|CGS student wins distinguished award
Juan Carlos Varela only thought he had it challenging completing MUSC’s
Medical Scientist Training Program. It was a job he did so well that
he’s the recipient of the 2010 Distinguished Graduate Student Award in
the College of Graduate Studies (CGS).
Then came the hardest part of his career—watching his children, ages 5
and 15 months, before starting his internship and residency at Johns
Hopkins University as a physician-scientist in hematology and oncology.
He walks his son to school in the morning and then has to entertain his
Erin and Juan
Varela enjoy down time with their son Juan Carlos II (J.C.) and
“It’s the best thing that ever happened to me,” he said of parenthood,
but being on his own with his daughter has had him a bit panicked. “It
doesn’t compare to eight years of M.D./Ph.D. school. This is 10 times
tougher. It’s unbelievable. I’m supposed to be starting the hardest
part of my career in July, but I think I’ve already started it because
she is something else,” he said, his laughter mingling with the sounds
of his daughter babbling in the background.
His easy manner and sense of humor are traits that colleagues find
appealing in Varela, who’s a native of Colombia, South America.
CGS Dean Perry Halushka, M.D., Ph.D., said one reason Varela is so
well-liked is his very upbeat nature. It will be a great asset to him
as he goes on to deal with patients facing life-threatening illnesses
all the time. “He’ll be great with patients,” said Halushka. “He’s an
outstanding young man and a delight to be around. We’re going to miss
him around campus.”
Varela has earned top honors during his career. He won the Gold
Humanism Honor Society Award from the College of Medicine in 2009, the
Ruth L. Kirschstein National Service Award Predoctoral Fellowship for
Minority Students from the National Institutes of Health (NIH), the
Outstanding Essay Award in the Department of Microbiology and
Immunology in 2007 and the Outstanding Supplemental Instructor Award
from the Center for Academic Excellence in 2007.
Dr. Juan Carlos
Varela spent much of his time training at MUSC's Hollings Cancer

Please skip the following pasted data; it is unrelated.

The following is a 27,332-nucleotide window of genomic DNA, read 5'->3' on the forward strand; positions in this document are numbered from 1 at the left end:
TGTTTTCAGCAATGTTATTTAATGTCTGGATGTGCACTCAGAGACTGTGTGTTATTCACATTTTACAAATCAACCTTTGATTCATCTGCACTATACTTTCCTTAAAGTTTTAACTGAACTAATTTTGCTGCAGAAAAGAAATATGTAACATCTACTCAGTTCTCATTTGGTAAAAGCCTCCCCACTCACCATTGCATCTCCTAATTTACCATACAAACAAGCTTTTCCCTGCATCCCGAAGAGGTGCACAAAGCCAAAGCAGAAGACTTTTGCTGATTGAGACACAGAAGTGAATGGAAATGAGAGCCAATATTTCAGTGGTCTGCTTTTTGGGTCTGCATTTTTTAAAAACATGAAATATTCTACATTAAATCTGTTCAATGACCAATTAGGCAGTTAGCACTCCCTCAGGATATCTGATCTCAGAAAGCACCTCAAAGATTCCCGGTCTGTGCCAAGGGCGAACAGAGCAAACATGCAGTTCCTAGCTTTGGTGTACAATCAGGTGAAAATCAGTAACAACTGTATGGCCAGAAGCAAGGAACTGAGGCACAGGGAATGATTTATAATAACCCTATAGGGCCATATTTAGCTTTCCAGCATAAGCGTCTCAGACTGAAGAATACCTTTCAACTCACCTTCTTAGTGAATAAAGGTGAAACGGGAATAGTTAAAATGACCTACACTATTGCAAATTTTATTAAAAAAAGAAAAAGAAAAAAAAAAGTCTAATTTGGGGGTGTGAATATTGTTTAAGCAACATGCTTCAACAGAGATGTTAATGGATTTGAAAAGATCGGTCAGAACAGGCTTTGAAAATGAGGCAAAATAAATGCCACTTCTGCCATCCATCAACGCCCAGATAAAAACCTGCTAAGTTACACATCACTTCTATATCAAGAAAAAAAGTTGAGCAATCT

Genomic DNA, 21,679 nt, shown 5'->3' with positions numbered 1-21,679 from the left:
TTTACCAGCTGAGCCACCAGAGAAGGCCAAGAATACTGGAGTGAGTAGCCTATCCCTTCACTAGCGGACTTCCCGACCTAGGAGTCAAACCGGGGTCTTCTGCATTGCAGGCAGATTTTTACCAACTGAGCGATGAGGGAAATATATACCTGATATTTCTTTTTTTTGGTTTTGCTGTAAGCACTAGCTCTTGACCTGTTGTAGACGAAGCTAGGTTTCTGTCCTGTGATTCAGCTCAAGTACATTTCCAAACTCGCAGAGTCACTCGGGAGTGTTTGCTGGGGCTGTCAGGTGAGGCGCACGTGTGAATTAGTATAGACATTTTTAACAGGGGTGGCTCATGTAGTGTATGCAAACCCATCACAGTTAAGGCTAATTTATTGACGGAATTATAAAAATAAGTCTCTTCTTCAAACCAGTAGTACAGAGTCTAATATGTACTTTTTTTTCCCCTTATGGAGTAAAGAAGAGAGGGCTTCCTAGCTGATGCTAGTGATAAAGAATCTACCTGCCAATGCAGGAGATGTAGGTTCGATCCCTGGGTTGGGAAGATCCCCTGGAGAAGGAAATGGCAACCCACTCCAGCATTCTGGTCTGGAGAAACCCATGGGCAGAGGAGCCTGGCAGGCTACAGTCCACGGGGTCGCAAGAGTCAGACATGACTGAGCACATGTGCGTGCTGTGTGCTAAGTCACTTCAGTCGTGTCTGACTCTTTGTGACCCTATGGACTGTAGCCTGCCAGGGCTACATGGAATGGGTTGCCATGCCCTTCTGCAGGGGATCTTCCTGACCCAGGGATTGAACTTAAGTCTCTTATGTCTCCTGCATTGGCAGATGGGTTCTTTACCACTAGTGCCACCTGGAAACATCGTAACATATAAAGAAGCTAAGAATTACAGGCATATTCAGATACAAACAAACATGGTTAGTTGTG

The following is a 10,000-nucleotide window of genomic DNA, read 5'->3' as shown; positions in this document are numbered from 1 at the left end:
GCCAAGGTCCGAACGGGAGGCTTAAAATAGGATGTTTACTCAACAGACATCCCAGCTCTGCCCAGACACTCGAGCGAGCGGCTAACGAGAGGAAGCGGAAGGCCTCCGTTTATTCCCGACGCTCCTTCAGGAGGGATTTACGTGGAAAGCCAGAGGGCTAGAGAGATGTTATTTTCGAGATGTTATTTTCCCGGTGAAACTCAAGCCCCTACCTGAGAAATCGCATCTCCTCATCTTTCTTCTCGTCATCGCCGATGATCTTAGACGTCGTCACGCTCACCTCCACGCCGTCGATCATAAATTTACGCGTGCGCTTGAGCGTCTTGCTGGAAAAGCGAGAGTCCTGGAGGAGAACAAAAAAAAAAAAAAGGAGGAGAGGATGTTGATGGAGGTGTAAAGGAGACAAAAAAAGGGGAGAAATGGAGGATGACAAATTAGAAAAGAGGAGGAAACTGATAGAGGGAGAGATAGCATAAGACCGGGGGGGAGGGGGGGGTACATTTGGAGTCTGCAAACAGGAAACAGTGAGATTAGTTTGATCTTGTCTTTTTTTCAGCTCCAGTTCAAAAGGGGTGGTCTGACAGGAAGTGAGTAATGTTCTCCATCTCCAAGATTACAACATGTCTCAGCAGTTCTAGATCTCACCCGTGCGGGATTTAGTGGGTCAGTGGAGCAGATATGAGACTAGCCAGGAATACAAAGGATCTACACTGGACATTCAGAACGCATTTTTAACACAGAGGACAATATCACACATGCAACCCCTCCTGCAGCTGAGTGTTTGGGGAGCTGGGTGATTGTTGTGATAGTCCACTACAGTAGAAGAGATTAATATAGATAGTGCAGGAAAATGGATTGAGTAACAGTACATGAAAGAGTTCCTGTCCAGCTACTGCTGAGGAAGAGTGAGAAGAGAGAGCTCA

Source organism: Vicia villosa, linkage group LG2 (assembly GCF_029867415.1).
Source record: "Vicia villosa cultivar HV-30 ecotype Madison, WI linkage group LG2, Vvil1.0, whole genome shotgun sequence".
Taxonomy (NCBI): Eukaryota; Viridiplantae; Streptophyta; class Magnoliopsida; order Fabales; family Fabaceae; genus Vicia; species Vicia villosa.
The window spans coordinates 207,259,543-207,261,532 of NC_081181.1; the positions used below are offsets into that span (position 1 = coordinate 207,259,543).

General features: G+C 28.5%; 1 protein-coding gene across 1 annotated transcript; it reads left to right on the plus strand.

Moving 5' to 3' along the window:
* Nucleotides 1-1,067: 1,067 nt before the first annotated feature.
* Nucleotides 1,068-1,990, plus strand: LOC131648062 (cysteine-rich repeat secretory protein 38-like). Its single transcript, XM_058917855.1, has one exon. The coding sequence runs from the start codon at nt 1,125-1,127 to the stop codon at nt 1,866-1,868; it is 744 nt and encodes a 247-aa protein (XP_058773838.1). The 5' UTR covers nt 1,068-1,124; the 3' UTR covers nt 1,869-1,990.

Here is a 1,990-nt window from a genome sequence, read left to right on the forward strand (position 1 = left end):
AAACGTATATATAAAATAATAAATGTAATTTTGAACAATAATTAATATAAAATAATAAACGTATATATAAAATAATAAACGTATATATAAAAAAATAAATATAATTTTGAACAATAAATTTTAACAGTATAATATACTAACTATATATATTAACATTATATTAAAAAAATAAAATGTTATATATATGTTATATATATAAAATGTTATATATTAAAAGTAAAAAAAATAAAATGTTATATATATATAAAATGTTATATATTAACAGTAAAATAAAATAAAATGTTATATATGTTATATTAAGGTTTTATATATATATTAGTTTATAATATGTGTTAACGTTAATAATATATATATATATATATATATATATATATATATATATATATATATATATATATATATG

He’s made numerous scientific presentations, and published a book
chapter and 15 papers, eight of which are related to his dissertation
research titled “Complementary Inhibitors in the Immune Response to
Bladder Cancer.” If Varela were a faculty member he already would be a
prime candidate for promotion from assistant to associate professor
based on the papers he’s already produced, said Halushka.
“We’re extra proud of his achievements. He’s already well on his way.
We will follow his career with great enthusiasm.”
Varela’s mentor, Stephen Tomlinson, Ph.D., agreed. He said it was a
pleasure to have Varela in the laboratory.
“His ever-friendly disposition, generous spirit and willingness to lend
a hand whenever needed, made him a very popular laboratory member. He
was honest, straightforward and respected for his opinion and advice.”
Tomlinson said it was impressive how Varela also found time during his
busy schedule to volunteer as a Spanish interpreter and with the
Community Aid, Relief, Education and Support Clinic for the uninsured.
In the meantime, he stayed devoted to his work. The awards and honors
he has received is a testament to his presentation skills and the
significance of his work, which also was recognized by the NIH in the
form of the pre-doctoral fellowship.
“Juan demonstrated that complement inhibitor expression on a tumor cell
modulates protective T-cell immunity via a complement-dependent
mechanism. This was a groundbreaking discovery and will likely have
significant therapeutic implications. The work formed the basis of
Juan’s dissertation, and the fact that the work was published in two,
high-impact journals testifies to the quality of his dissertation.”
Varela, who left South America at age 14 to come to Florida with his
family, loves a challenge. He spoke no English when he came to the
United States, but within a year had learned to communicate and had
adjusted to American culture. His uncle was a physician, so he knew
from a young age that he wanted to be a doctor, too. Then he became
involved with laboratory work at the University of Florida and wanted
to be a scientist.
Torn between the two options, he discovered MUSC’s Medical Scientist
Training Program. It was the perfect fit, he said. The research
sharpens his clinical skills, adding different insights into his
practice, he said. Some people have questioned why he has chosen
oncology, given it can be such a sad specialty.
Varela agrees, but is excited by the promising research happening in
the field of cancer. He also feels a calling to help these patients who
tend to be the sickest, but also the most compliant and appreciative.
“It’s a unique relationship,” he said of the doctor-patient bond that
forms. “It’s a privilege to be able to work with them. It is my hope to
help as many people as possible who have cancer. Would I like to find a
cure? Sure, but I know it’s realistically going to be very difficult to
get to that point. I want to help them either make it through their
disease or help them get to a place where they are comfortable with
what’s going to happen next.”
Friday, May 21, 2010